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Setting the Record Straight: 5 Boating Myths Dispelled

Setting the Record Straight: 5 Boating Myths Dispelled

Jun 25, 2019

From mythical creatures living underwater to sharks attacking boats in deep sea, there have been plenty of laughable myths in the boating world. We have many students ask us questions about boat handling, maintenance and user safety that have little grounding in the real world. So, today we thought it would be best we compiled all of your questions and set the record straight once and for all.

Here are some of the most common boating myths we’re dispelling today!

1. Stainless steel doesn't rust

Okay, we know it’s called stainless steel, but the name is a misnomer. Steel does rust and that’s why maintaining your boat is that much important. The chromium content in the steel reacts with oxygen to create a layer of chromium oxide—which is science for rust. Most boats make use of alloy steel with higher nickel content. This helps their boats avoid corrosion in salty waters.

2. If ethanol gas is fine for my car it should be fine for my boat

Cars travel much faster than boats. Car fuel compartments are also enclosed and come in little contact with water. But boat tanks are open to the atmosphere and let in enough moisture content to mix with your leaked fuel. When ethanol and water combine, they create the perfect recipe to damage your boat engine.

3. Your boat is safe on the shore

We get this question so many times, we felt it was important to address it here. Even if your boat is on land and is not going to sink, it can get inundated with water during stormy weather. In case of a hurricane, your boat engines and electronic parts are at high risk. So, it’s best you hide your boats away from the open sky.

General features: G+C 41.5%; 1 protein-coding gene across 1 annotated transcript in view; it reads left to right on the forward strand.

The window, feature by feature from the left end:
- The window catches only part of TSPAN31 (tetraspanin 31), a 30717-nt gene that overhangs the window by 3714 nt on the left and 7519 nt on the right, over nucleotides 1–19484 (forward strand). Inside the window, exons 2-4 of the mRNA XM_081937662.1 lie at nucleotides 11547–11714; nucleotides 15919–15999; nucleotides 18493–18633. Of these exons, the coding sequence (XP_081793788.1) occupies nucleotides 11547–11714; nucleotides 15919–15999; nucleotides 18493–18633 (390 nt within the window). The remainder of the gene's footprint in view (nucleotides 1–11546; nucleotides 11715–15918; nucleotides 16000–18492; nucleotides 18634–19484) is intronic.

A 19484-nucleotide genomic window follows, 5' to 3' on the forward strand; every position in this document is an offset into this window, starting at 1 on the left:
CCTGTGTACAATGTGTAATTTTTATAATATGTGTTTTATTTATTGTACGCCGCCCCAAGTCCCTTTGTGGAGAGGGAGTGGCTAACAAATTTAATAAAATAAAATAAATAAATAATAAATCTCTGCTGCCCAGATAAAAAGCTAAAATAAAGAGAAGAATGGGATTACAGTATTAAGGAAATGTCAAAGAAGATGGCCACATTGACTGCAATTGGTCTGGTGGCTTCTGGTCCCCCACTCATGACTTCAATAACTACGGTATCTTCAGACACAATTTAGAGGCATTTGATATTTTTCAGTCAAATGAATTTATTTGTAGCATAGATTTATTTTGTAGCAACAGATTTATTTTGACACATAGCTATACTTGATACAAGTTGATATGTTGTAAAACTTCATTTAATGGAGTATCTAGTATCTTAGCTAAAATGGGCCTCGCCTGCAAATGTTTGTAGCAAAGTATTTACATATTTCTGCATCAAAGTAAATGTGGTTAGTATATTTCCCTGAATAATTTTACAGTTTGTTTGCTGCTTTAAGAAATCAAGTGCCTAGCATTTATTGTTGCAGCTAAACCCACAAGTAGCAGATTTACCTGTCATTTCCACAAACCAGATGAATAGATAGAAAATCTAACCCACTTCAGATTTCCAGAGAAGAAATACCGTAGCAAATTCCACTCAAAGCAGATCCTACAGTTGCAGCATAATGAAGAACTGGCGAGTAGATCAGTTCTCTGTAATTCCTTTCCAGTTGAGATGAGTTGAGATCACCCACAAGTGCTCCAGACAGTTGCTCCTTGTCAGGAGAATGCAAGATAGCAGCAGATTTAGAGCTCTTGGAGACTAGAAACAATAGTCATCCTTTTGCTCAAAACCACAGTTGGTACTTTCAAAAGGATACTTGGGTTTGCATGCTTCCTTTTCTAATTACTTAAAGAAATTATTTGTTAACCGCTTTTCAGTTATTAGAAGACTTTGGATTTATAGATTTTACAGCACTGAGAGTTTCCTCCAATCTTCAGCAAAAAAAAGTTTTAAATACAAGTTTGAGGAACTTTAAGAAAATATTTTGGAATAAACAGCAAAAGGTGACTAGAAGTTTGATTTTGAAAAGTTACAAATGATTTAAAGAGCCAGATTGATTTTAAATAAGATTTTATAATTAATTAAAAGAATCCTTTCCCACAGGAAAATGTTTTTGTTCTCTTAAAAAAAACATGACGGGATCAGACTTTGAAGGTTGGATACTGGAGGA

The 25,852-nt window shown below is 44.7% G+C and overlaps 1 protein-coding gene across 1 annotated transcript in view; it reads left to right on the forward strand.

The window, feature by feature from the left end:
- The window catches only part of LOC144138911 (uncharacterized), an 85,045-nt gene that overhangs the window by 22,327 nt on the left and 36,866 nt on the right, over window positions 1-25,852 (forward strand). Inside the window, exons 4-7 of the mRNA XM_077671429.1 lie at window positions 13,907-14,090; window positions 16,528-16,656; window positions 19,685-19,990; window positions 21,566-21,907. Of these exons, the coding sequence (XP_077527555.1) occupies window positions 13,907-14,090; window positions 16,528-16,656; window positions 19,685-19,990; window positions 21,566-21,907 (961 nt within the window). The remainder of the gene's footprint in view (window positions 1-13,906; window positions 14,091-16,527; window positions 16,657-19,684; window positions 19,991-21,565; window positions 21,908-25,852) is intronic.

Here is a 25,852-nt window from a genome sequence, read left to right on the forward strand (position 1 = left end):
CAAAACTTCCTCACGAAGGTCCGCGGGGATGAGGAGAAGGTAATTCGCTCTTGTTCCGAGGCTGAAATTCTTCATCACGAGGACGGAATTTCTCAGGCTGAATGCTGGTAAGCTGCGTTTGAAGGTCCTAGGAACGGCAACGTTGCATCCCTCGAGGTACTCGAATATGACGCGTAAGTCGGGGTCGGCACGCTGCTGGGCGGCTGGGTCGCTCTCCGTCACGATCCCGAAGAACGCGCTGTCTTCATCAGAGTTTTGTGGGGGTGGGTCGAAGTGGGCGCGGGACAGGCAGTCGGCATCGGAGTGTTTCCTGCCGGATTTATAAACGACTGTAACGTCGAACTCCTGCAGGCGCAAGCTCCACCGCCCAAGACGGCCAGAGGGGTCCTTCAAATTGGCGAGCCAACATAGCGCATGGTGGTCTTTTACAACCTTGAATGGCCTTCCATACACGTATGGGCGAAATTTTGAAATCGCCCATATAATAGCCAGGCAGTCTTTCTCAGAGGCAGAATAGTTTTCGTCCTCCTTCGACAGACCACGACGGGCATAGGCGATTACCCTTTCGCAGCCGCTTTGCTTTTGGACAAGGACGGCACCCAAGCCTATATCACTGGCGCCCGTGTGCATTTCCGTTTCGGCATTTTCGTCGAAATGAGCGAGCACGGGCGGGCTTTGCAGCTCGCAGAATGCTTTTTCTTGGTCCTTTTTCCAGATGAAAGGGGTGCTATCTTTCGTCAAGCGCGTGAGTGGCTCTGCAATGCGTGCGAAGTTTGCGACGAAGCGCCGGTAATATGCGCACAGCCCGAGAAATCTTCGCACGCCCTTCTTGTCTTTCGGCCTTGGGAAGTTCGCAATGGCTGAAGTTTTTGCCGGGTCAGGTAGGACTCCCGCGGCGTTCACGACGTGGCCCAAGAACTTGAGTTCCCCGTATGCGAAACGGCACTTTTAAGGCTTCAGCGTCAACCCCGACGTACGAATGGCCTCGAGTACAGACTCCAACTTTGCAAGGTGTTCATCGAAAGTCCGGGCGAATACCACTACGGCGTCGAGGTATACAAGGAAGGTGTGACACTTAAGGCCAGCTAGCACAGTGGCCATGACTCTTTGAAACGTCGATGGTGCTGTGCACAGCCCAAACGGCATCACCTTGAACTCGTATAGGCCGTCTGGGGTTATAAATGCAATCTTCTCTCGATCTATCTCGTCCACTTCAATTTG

4. Drinking on board is fine if you’re not driving

Lots of people who go on recreational boating trips want to enjoy some alcohol. So, they designate a driver who isn’t drinking. However, there have been cases where tipsy passengers have fallen off and what’s worse is that many of them cannot swim in their inebriated condition. We suggest it’s best if you save the drinking for when you’re back on the dock.

5. You don't need a life jacket if you're a good swimmer

About 90 percent of people who drown in boating incidents do so because they’re not wearing a life jacket. Do not risk your life like that. You never know when Mother Nature could strike and make it near impossible for you to swim in rough waters.

When it comes to boating, we always preach safety first. If you’re interested in getting your boating license you can sign up with Boater’s Academy and get online lessons approved by NASBLA and the US Coast Guards. All boating safety lessons are in line with your state’s regulations!

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